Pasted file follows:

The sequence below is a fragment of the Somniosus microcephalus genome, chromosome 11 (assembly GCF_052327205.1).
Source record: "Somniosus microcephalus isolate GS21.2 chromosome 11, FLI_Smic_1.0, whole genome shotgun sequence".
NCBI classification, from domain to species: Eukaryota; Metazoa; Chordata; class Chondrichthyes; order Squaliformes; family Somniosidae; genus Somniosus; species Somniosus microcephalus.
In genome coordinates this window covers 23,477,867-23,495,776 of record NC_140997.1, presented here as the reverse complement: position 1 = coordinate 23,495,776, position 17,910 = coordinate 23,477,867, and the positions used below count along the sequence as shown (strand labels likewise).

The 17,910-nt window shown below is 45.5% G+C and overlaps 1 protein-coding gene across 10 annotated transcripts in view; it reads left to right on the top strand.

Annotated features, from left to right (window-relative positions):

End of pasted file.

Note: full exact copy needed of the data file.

The sequence below is a fragment of the Somniosus microcephalus genome, chromosome 11 (assembly GCF_052327205.1).
Source record: "Somniosus microcephalus isolate GS21.2 chromosome 11, FLI_Smic_1.0, whole genome shotgun sequence".
NCBI classification, from domain to species: Eukaryota; Metazoa; Chordata; class Chondrichthyes; order Squaliformes; family Somniosidae; genus Somniosus; species Somniosus microcephalus.
In genome coordinates this window covers 23,477,867-23,495,776 of record NC_140997.1, presented here as the reverse complement: position 1 = coordinate 23,495,776, position 17,910 = coordinate 23,477,867, and the positions used below count along the sequence as shown (strand labels likewise).

The 17,910-nt window shown below is 45.5% G+C and overlaps 1 protein-coding gene across 10 annotated transcripts in view; it reads left to right on the top strand.

Annotated features, from left to right (window-relative positions):